THE years building up to World War One were eventful for Warrington and the Northern Union as a whole.

The players at Warrington were in dispute again and were on strike for the second time in the club's history in 1913/14.

Club officials were being kept busy because they were also working towards purchasing their ground off Greenall Whitley.

That deal was completed in 1914 with the freehold being held in trust for club members until it became a limited liability company in 1941.

Twenty five players from the Warrington club enlisted in the forces in 1914, but over the five years at war there were more than 90 past and present Warrington players who served their country.

George Thomas was one of the fatalities. He was the man who set the club's record individual points haul for one match in the record 78-6 victory over St Helens in 1909. He scored five tries and nine goals.

But prior to World War One there was a battle Down Under which did not feature any Warrington players.

In 1914 came the Great Britain tour which was to include the magnificent 'Rorke's Drift' Test.

After several warm up matches came the most remarkable eight-day period in Test history a period that has never been equalled in the game and it culminated in the courageous Rorke's Drift' encounter. Three Tests were played at Sydney during the brief period. Despite injuries the Northern Union won the first Test 23-5.

Incredibly, the second Test had been arranged for two days later and the Australians won 12-7 in front of a 55,000 crowd.

Capitalising on public interest the Australian authorities threw the tourists' plans into complete chaos by rearranging the third Test just five days later. In vain the British managers, Messrs J. H. Houghton and W. J. Clifford, protested and when Mr. Clifford cabled Northern Union headquarters in Britain, a hastily convened management committee meeting, in true stiff upper lip manner, instructed the tourists to play.

The message that came back from England concluded in true Nelson fashion: "England expects that every man will do his duty."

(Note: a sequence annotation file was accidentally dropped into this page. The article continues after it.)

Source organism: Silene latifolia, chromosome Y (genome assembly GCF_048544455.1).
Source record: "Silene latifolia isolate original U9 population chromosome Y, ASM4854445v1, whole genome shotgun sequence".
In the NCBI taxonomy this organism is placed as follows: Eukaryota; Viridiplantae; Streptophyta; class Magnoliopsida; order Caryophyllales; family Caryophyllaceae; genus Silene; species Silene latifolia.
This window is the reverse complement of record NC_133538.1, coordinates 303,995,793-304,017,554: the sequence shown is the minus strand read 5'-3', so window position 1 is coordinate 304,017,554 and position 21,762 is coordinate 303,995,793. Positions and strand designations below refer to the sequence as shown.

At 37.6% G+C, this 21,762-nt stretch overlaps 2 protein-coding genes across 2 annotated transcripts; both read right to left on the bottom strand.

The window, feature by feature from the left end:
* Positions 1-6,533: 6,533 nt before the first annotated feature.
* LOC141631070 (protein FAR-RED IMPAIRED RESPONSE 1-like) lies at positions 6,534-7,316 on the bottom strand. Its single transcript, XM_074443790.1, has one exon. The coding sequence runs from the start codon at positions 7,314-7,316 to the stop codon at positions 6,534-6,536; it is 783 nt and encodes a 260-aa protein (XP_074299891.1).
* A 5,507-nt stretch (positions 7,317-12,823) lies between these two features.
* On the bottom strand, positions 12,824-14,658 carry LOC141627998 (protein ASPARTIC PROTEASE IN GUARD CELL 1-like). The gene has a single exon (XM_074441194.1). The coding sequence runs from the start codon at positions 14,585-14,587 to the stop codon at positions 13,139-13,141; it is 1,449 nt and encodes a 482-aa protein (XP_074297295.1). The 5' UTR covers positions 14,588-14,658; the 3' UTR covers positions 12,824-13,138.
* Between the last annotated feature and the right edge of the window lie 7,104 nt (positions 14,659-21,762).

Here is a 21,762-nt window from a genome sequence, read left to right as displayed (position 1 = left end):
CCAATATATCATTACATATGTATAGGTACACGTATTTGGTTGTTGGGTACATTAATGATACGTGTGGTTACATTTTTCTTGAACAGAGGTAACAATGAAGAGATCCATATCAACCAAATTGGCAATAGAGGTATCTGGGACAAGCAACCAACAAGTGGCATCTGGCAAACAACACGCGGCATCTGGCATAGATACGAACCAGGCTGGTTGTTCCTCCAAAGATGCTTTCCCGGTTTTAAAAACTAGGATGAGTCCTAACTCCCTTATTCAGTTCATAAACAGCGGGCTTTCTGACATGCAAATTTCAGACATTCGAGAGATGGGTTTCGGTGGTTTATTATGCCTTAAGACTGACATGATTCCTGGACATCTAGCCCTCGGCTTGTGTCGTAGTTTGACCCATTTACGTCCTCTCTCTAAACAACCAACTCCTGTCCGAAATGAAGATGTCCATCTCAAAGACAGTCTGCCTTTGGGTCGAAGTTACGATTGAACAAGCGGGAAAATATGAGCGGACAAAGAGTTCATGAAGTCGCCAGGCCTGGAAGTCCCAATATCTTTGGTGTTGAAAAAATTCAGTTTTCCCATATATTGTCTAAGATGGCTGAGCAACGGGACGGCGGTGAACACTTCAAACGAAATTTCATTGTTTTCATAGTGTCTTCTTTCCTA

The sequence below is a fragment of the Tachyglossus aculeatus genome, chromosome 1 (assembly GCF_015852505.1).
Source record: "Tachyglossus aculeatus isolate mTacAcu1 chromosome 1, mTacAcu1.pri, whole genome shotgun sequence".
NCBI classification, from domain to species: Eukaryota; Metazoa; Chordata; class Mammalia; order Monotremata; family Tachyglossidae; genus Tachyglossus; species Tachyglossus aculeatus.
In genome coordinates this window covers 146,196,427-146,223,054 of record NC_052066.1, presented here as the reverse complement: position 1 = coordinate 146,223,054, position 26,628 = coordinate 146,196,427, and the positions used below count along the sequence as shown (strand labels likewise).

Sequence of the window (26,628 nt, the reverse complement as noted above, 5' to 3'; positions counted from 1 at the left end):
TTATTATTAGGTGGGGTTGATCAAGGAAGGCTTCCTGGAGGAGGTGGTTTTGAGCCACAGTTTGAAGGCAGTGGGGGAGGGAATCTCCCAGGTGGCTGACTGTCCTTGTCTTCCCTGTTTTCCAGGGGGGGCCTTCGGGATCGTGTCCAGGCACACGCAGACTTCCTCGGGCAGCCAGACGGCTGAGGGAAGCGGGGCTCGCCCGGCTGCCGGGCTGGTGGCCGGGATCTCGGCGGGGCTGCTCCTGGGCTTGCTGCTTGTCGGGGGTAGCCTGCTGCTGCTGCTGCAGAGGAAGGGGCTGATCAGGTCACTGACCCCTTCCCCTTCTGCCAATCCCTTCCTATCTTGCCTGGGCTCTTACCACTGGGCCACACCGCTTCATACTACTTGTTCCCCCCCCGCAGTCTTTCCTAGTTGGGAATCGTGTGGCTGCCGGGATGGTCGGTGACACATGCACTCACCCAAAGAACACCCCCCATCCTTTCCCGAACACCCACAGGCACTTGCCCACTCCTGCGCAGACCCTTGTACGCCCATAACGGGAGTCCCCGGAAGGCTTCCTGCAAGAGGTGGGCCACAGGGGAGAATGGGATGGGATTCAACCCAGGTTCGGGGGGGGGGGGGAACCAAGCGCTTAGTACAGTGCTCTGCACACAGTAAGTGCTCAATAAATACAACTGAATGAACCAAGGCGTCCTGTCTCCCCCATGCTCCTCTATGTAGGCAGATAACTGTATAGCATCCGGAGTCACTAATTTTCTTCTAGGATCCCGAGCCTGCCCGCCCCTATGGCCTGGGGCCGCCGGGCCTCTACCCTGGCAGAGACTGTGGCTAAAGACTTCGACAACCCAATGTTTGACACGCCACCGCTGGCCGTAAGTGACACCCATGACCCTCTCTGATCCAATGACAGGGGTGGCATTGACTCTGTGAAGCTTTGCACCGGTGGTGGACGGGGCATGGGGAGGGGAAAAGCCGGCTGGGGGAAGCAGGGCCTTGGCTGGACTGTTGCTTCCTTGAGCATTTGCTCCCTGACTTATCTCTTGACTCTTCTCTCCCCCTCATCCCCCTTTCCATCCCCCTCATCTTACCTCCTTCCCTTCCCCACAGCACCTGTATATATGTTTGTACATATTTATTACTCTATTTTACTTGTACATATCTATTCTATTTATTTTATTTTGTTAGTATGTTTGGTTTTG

The British team didn't let their country down far from it. The crowd again topped 40,000 and they witnessed a rear guard action, by the tourists which was immediately dubbed 'Rorke's Drift' after the Zulu war action in which two British officers and 80 men held out against 4,000 Zulu warriors at Rorke's Drift, Zululand, in January 1879.

In the first two minutes of the game winger Frank Williams twisted his leg, but despite this handicap, the tourists led 9-3 at half-time.

Early in the second half Huddersfield forward D. Clark broke his collar bone. He tried to resume but had to leave the field and then Frank Williams' leg gave out and he left the field. To add to Britain's troubles Billy Hall suffered concussion going down on a loose ball.

Ten tourists faced 13 Australians, a totally hopeless task with still 30 minutes to go, yet the miracle happened. There was less than 20 minutes to go when Johnson kicked and dribbled half the length of the field to touch down for a try and Wood landed a goal. Hall came staggering back on the field, Britain held out and at the end of the game the Sydney crowd rose and cheered the Britons off the field. The score was 14-6 and the series had been won against unbelievable odds.